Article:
Publisher Electronic Arts has responded to the backlash the prominent featuring of women in Battlefield V received.
Speaking to Gamasutra, chief creative officer Patrick Soderlund rejected claims that the development team at DICE had chosen political correctness over historical accuracy.
"We felt like in today's world—I have a 13-year-old daughter that when the trailer came out and she saw all the flak, she asked me, 'Dad, why's this happening?'" Soderlund said.
"She plays Fortnite, and says, 'I can be a girl in Fortnite. Why are people so upset about this?' She looked at me and she couldn't understand it. And I'm like, ok, as a parent, how the hell am I gonna respond to this, and I just said, 'You know what? You're right. This is not okay.'"
"These are people who are uneducated—they don't understand that this is a plausible scenario, and listen: this is a game," he added. "And today gaming is gender-diverse, like it hasn't been before. There are a lot of female people who want to play, and male players who want to play as a badass [woman]."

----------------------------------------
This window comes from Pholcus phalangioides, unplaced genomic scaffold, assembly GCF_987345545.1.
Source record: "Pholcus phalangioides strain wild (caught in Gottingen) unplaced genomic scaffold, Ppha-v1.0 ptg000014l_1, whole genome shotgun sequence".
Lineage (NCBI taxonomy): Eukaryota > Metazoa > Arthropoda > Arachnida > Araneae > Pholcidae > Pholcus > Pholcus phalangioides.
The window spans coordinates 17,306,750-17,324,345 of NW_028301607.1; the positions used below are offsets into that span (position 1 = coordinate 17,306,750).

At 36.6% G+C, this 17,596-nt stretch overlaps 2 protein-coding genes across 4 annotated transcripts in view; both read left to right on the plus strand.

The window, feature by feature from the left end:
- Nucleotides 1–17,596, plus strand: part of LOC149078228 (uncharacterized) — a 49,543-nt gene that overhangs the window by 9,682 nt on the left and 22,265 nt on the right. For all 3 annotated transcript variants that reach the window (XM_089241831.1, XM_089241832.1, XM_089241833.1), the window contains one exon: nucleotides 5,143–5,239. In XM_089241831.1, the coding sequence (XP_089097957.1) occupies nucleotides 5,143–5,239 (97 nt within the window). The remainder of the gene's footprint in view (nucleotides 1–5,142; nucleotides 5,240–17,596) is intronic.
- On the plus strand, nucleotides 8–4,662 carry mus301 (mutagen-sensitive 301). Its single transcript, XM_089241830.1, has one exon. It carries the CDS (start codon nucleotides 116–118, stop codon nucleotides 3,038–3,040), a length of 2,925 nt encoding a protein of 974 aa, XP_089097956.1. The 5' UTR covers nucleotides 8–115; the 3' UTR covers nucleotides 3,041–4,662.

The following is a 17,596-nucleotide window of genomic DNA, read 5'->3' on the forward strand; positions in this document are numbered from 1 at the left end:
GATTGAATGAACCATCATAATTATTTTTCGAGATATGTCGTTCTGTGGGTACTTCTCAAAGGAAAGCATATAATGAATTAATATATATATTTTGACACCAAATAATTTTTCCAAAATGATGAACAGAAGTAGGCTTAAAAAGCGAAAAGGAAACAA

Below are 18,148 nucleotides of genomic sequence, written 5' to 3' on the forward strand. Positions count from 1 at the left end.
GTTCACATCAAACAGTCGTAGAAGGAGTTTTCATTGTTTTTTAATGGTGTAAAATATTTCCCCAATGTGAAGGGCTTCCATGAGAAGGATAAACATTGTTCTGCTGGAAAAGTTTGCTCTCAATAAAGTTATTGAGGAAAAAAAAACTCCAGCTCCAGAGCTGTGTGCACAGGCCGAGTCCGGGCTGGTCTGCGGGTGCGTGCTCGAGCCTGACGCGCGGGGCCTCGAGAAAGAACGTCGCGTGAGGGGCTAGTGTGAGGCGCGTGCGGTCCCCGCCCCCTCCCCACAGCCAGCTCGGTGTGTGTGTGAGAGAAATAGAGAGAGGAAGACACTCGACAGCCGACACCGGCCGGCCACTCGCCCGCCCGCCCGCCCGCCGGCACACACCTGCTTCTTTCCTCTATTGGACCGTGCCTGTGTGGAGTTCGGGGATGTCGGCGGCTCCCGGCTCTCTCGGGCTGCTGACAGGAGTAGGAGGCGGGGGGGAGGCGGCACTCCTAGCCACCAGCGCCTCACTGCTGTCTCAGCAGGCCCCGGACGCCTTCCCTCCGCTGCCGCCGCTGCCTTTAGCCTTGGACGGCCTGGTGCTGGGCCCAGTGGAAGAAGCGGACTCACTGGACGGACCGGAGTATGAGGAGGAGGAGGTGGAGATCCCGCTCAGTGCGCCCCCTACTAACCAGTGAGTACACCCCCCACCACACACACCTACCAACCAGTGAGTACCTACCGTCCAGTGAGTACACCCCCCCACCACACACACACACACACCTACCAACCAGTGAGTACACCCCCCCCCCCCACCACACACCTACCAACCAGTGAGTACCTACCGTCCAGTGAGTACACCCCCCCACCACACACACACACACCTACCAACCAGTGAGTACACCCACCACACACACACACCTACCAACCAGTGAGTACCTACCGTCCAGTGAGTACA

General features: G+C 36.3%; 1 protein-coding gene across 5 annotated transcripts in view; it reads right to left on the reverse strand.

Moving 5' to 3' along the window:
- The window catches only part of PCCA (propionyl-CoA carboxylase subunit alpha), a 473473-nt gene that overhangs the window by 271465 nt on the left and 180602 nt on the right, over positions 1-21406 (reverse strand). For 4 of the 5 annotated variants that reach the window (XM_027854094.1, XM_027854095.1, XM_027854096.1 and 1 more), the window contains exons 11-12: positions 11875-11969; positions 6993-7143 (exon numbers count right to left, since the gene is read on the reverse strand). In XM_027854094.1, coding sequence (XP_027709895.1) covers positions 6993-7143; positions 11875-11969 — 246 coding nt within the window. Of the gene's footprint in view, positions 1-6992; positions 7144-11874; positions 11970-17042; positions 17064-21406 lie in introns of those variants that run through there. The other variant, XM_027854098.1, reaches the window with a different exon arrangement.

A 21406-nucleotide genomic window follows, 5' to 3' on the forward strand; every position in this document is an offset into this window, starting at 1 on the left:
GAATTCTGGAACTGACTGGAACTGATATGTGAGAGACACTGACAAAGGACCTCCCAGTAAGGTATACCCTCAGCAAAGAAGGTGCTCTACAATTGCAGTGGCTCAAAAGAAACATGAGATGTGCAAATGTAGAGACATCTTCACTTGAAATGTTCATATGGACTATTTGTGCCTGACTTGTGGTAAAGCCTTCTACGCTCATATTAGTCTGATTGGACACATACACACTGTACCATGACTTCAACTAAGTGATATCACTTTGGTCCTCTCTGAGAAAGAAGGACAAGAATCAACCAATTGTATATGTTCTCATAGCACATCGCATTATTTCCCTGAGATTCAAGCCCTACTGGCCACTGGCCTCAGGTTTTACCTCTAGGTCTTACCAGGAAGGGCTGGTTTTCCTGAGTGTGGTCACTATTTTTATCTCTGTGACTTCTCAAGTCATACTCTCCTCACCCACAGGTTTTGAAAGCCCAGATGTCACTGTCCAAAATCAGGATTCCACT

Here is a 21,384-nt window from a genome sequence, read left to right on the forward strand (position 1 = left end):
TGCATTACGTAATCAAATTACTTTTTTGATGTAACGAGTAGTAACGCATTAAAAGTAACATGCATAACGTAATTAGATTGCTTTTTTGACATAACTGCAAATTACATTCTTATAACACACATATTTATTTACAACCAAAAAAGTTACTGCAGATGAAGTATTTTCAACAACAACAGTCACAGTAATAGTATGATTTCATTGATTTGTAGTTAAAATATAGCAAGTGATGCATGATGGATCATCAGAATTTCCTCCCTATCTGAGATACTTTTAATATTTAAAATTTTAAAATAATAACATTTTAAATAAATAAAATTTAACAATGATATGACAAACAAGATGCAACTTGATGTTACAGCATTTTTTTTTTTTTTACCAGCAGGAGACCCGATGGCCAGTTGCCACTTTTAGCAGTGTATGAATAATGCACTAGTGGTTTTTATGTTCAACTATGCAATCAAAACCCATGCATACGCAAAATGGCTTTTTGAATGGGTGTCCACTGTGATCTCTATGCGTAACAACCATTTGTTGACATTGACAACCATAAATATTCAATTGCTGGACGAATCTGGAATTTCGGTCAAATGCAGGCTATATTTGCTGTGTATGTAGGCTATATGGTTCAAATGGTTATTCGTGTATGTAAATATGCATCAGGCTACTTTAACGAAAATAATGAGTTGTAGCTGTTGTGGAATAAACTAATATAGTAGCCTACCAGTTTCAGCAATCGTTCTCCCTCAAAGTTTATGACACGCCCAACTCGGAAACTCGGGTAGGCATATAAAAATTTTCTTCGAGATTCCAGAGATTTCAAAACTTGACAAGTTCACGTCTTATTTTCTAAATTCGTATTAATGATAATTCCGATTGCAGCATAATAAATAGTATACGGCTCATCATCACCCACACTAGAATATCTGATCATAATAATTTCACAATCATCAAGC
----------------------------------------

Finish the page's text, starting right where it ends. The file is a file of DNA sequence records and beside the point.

"And we don't take any flak. We stand up for the cause, because I think those people who don't understand it, well, you have two choices: either accept it or don't buy the game. I'm fine with either or. It's just not ok."
Furthermore, the exec said that the decision to have women so prominently featured was from the development team.
"On the [women] in Battlefield, this is something that the development team pushed," Soderlund said
"Battlefield V is a lot about the unseen, the untold, the unplayed," he continued. "The common perception is that there were no women in World War II. There were a ton of women who both fought in World War II and partook in the war."
Battlefield V was announced ahead of E3. A vocal minority took issue with a woman being on the cover, as well as a female soldier with a prosthetic arm appearing in the trailer.
The game was featured in EA's E3 press event - check out what else you missed right here.